Dr. Joan Steitz is Sterling Professor of Molecular Biophysics and Biochemistry at Yale University and continues her work with the HHMI and advocates for gender equity in the sciences.
During This Time
1966 - Today: Struggle for Justice
Feminism in the late 1960s was aided by President Kennedy, who formed the President’s Commission on the Status of Women in 1961, and his successor, President Johnson, who backed passage of Title VII of the Civil Rights Act of 1964 prohibiting discrimination based on race, sex, national origin, or religion. Difficulties in implementing the law through the Equal Employment Opportunity Commission (EEOC) led a group of women in 1966 to create the National Organization for Women (NOW), demanding “action to bring American women into full participation in the mainstream of American society now.”
A younger group called for a more radical approach to social change than simply considering what was possible to achieve politically. “Women’s liberation” demanded freedom without limitation. Some took part in consciousness-raising groups, others demonstrated against the Miss America pageant, and many discussed their expectations of mutual enjoyment of sex. They established rape crisis centers, domestic shelters, and women’s studies programs. Title IX of the federal Education Amendments Act also increased pressure on universities to hire more women faculty and expand the number of female college athletes. Activist protest among gays and lesbians, such as the Stonewall Riot, symbolized this group’s potential to resist oppression.
Under pressure, many states repealed legislation prohibiting abortion. In 1973, the Supreme Court legalized its availability to women in Roe v. Wade. Also in 1973, the Senate and the House of Representatives passed the ERA, and states began its ratification.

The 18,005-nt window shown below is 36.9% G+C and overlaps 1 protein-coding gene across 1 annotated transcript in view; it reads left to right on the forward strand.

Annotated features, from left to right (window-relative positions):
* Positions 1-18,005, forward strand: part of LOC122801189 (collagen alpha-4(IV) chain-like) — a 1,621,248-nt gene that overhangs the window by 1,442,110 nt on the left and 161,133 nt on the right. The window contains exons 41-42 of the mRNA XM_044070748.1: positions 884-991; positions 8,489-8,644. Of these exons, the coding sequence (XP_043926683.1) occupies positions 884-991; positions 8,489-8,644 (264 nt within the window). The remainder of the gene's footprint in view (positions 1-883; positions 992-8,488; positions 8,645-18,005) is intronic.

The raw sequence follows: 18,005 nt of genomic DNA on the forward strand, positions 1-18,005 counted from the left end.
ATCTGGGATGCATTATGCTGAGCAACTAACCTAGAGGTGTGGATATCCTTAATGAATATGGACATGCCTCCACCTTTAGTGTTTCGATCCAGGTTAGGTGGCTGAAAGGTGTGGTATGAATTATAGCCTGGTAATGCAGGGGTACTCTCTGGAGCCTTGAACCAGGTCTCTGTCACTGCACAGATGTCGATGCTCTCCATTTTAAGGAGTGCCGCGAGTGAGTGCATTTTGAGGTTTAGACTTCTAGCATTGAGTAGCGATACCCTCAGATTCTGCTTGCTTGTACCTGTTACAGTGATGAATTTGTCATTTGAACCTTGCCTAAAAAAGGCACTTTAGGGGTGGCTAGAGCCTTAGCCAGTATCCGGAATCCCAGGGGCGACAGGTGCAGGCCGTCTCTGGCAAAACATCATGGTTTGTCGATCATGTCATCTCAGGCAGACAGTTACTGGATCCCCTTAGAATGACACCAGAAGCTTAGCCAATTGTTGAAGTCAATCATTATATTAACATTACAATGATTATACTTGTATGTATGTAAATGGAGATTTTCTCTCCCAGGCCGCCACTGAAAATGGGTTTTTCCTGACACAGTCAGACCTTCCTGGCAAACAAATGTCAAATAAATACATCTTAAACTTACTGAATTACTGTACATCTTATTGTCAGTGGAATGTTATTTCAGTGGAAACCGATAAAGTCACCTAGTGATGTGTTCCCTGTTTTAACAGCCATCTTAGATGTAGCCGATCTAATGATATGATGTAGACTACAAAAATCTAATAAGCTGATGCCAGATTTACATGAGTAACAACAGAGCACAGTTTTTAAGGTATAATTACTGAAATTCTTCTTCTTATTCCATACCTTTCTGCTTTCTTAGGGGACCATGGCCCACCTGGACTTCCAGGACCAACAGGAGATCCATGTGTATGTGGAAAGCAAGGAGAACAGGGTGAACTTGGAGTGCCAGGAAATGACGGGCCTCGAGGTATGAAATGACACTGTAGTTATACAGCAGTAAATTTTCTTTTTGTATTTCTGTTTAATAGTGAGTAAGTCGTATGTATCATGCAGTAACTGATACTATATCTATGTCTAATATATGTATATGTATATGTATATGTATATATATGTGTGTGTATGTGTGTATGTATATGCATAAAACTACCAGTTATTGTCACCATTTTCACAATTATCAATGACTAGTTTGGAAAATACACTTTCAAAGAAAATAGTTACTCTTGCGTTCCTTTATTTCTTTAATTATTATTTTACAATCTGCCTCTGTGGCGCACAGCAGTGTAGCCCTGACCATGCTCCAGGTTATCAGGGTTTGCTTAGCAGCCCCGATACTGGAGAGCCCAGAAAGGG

Yet, dissension arose in the ranks of the movement, as it had earlier after passage of the 19th amendment. Feminists disagreed as to whether pornography should be banned or protected as a form of free speech, and whether lesbian identities should be kept secret or disclosed. Black women were more concerned with poverty and welfare in their communities than with personal career advancement; for them, sterilization abuse was more important than abortion, and they were deeply insulted by attacks on the African American family as matriarchal and dysfunctional.
A backlash was growing in the 1970s, along with a New Right in politics. The ERA was defeated and opposition to abortion increased. Conflicts between pro-life and pro-choice candidates have impacted every presidential campaign since then.
Still, gains have been made in many areas. From 1960 to 2000, increasing numbers of women sought entry to higher education, and bachelor’s degrees awarded to them increased from forty to sixty percent. Definitions of marriage have changed, as when courts gave full rights and responsibilities and the name of marriage to same-sex civil unions in Connecticut in 2008. The Anita Hill-Clarence Thomas hearings in 1991 highlighted concern about sexual harassment on the job, and the number of sexual harassment cases filed with the EEOC have increased, as have judgments in favor of the women. Finally, in 2009, women crossed the fifty percent threshold and became the majority of the American workforce. Once largely confined to repetitive manual jobs, now they are running organizations that once treated them as second-class citizens.
The Women’s Movement has changed women’s lives, influenced the economy, and made debate about their roles, family life, and sexual conventions central to national politics and American history.
Special thanks to Barbara E. Lacey, Ph.D., Professor Emeritus of History, St. Joseph's College (Hartford, CT) for preparing these historical summaries.